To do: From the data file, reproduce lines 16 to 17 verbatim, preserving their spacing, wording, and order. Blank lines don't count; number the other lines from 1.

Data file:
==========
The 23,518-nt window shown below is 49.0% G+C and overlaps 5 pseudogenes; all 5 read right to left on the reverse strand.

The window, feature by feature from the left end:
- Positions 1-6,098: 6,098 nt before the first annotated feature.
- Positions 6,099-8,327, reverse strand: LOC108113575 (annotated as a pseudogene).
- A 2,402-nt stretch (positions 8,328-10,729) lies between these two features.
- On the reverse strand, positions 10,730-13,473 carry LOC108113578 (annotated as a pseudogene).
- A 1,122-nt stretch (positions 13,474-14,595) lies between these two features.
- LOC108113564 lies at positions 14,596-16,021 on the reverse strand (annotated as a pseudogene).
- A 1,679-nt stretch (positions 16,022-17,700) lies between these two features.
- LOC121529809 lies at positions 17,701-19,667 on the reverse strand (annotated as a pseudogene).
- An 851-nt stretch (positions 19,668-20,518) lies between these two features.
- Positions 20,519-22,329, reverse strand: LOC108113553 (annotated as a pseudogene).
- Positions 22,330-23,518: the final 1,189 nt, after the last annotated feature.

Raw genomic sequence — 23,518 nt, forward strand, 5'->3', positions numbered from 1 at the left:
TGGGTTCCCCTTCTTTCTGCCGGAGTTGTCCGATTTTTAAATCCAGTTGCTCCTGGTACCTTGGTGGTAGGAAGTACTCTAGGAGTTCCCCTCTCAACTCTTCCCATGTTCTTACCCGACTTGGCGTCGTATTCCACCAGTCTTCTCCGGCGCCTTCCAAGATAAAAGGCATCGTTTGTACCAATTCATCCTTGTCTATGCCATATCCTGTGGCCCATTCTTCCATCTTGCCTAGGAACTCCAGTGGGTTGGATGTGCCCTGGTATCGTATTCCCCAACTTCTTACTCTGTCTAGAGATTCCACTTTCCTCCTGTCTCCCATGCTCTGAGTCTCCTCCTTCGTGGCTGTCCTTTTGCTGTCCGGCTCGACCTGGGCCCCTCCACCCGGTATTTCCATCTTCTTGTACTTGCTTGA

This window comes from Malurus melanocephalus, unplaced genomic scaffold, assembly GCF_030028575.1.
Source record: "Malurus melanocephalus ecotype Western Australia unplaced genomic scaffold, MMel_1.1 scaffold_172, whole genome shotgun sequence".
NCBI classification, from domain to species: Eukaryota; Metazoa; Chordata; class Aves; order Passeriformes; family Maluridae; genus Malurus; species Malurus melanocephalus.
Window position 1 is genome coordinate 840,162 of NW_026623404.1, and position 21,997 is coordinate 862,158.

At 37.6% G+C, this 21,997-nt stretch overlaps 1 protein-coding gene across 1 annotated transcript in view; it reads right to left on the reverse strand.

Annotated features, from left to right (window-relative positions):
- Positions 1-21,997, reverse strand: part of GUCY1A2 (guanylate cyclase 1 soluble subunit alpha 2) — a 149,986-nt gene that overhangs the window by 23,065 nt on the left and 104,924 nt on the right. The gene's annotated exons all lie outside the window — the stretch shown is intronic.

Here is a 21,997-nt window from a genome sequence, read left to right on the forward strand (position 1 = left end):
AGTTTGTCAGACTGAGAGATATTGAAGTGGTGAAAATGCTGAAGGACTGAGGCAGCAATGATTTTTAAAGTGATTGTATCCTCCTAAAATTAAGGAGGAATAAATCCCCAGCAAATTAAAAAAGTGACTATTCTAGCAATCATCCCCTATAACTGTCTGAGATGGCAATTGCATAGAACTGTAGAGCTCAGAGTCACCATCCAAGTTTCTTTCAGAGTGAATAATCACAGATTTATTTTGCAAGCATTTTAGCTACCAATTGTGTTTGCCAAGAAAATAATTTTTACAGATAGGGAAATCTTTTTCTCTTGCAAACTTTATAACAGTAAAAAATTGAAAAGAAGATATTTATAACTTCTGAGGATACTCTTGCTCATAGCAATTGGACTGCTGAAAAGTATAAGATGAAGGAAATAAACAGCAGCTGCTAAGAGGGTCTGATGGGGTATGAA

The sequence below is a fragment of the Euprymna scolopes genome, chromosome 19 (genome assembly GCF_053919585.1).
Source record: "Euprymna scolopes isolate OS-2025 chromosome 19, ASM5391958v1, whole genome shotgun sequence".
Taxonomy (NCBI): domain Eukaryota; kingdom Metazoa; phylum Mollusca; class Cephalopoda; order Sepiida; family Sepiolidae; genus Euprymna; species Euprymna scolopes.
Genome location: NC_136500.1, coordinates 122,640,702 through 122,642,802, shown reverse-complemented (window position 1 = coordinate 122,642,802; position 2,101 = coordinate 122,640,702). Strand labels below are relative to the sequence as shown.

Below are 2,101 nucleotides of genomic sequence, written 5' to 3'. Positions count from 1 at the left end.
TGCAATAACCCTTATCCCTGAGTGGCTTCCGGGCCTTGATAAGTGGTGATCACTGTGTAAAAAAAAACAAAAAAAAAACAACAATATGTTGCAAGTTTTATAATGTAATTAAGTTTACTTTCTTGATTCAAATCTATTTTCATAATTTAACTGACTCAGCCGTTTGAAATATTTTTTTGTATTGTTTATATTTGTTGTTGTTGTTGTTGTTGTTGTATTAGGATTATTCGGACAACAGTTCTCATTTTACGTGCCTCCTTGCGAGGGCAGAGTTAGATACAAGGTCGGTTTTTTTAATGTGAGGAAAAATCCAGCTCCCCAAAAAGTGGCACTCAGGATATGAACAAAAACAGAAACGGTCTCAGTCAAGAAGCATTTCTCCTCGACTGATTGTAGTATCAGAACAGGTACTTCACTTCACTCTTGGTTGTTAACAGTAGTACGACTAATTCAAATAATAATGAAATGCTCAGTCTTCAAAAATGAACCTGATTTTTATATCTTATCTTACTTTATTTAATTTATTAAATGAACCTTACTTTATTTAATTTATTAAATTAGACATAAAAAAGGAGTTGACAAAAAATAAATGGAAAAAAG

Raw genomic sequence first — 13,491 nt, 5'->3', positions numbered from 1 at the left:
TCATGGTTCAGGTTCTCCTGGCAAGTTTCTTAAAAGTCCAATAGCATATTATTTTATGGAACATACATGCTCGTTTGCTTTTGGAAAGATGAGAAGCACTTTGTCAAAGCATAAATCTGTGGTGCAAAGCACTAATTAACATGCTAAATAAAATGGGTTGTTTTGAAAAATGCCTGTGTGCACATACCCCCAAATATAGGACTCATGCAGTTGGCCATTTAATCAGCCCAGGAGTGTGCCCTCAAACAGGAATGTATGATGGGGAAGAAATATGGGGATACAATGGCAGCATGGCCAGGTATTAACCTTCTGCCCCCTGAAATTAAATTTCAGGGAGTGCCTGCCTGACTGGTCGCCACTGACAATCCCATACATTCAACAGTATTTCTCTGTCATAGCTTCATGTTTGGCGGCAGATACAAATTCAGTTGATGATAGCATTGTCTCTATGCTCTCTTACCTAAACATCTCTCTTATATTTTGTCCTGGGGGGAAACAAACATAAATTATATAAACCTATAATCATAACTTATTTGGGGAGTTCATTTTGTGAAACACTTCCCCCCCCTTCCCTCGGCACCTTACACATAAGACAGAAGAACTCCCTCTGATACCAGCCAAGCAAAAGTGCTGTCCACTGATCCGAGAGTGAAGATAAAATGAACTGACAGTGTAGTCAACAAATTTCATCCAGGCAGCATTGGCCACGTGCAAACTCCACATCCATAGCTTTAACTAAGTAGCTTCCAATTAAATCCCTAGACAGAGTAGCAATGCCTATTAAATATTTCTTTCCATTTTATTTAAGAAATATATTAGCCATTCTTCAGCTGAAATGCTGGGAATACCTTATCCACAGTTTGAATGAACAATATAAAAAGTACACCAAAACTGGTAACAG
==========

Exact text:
This window comes from Malurus melanocephalus, unplaced genomic scaffold, assembly GCF_030028575.1.
Source record: "Malurus melanocephalus ecotype Western Australia unplaced genomic scaffold, MMel_1.1 scaffold_172, whole genome shotgun sequence".